Marilou Polymeropoulou: Steve Savage wears many hats. He is a record producer and engineer, or recordist as he would prefer to call himself. He is teaching musicology and ethnomusicology at San Francisco State University, and production at Los Medanos College.
He has published two books, The Art of Digital Audio Recording (Oxford University Press, 2011) and Bytes & Backbeats: Repurposing Music in the Digital Age (The University of Michigan Press, 2012).
In his latter publication, Bytes & Backbeats, Steve writes about music construction and composition and the techniques, tools, and methods of technology used. The book is divided into three parts, and each part consists of a theoretical chapter, an applied case study—a studio ethnography—and an analysis chapter. Methodologically, one will find connections with sociology of music, philosophy, and cultural studies.
I found Bytes and Backbeats fascinating, not only for the quality of its content, but also for the fantastic structure that makes it easy to read. Although I have not met Steve “body-to-body,” in Internet studies terms, I managed to talk to him virtually. Our discussion shifted from the concepts of underground and mainstream to repurposing, the Internet, and…autotune aesthetics.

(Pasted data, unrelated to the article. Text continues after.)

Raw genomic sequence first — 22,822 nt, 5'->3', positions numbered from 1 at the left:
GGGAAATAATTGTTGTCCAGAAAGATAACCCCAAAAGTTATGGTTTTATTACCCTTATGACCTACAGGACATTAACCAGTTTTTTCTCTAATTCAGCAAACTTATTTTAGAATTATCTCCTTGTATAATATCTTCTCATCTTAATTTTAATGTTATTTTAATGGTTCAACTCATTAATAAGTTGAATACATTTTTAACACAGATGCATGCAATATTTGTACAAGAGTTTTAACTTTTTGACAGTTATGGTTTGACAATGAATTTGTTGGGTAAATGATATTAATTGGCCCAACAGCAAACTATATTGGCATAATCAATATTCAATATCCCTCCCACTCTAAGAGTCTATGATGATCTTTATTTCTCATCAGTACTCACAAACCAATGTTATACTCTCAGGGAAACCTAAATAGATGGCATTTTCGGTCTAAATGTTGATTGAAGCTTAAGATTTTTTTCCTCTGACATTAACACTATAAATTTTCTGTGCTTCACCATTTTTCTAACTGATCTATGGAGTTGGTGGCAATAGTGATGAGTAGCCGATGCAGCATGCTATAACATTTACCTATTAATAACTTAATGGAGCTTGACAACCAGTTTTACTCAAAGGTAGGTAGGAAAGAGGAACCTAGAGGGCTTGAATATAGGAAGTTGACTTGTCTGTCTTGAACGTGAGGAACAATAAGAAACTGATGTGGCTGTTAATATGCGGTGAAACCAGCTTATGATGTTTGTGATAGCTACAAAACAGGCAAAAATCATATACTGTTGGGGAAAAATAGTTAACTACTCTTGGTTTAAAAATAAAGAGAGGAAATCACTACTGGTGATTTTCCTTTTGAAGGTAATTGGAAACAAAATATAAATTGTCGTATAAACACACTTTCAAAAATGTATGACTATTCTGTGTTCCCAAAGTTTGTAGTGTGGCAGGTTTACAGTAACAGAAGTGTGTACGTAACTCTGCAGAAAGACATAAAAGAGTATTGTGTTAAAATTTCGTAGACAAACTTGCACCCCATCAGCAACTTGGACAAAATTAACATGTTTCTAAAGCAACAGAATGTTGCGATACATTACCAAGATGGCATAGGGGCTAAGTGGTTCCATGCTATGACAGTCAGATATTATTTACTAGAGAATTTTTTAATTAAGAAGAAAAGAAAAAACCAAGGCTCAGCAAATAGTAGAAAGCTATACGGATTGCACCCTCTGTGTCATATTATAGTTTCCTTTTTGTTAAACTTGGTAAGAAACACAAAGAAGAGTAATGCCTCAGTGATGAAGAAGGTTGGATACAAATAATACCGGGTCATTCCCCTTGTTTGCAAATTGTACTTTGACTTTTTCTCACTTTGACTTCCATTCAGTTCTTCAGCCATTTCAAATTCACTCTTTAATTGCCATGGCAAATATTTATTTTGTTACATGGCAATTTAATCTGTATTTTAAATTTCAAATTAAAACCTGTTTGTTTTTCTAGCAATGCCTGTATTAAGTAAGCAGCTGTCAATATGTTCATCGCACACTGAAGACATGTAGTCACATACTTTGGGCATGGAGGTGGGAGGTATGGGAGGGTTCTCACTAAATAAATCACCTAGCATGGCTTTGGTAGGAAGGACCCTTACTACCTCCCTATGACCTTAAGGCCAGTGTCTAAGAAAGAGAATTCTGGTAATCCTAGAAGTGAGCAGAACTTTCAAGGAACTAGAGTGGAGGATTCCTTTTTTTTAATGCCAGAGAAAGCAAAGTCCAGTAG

To start off the conversation, I asked Steve his opinion about the evolution of mainstream and underground, as at different points in his life he performed in dance and punk bands. “I don’t think mainstream music has changed much in terms of creative freedom,” he confessed. “The heady days of the ‘60s were already past, and formulaic music ruled the day.”
“Of course, the formulas are different now, but I think the constraints are pretty much the same. I don’t see this as all bad—there’s art to mainstream commercial music—but I think the industry continues to exert an essentially stifling influence on music creation (see http://www.newyorker.com/reporting/2012/03/26/120326fa_fact_seabrook).”
“That said, brilliant music seems to always seep into the mainstream (and the artists generally either get co-opted, stale, or seep out).”
When asked about the underground, Steve reckons there has been much greater change there. “Punk was truly underground for a minute there – I caught the tail end in ‘79 and ‘80 and from there its influence was enormous (alternative rock etc).”
“Today, the notion of underground is so much more vast because of the Internet and ‘communities of interest.’ There are thousands of underground scenes—sub-genres, sub-sub genres etc… but I don’t see any of them transforming the musical landscape in the way that sixties rock did, or punk (or rap for that matter—now over 30 years old!).”
“Where is the potential for culturally explosive new genres? I don’t know. I wonder if/when it may happen again. I’m starting to think that the genre cycle from ragtime to rap has run its course. So, creative freedom continues to run rampant along the edges of the world of popular music but I don’t know if it can have the transformative effect that we’ve seen in previous generations.”
Marilou Polymeropoulou: In Bytes and Backbeats you are explaining how and why repurposing occurred. You’re highlighting the two ways of repurposing audio: a) by creating new music from elements that had been used previously and/or b) by transforming elements so as to adapt their use as desired (p.2)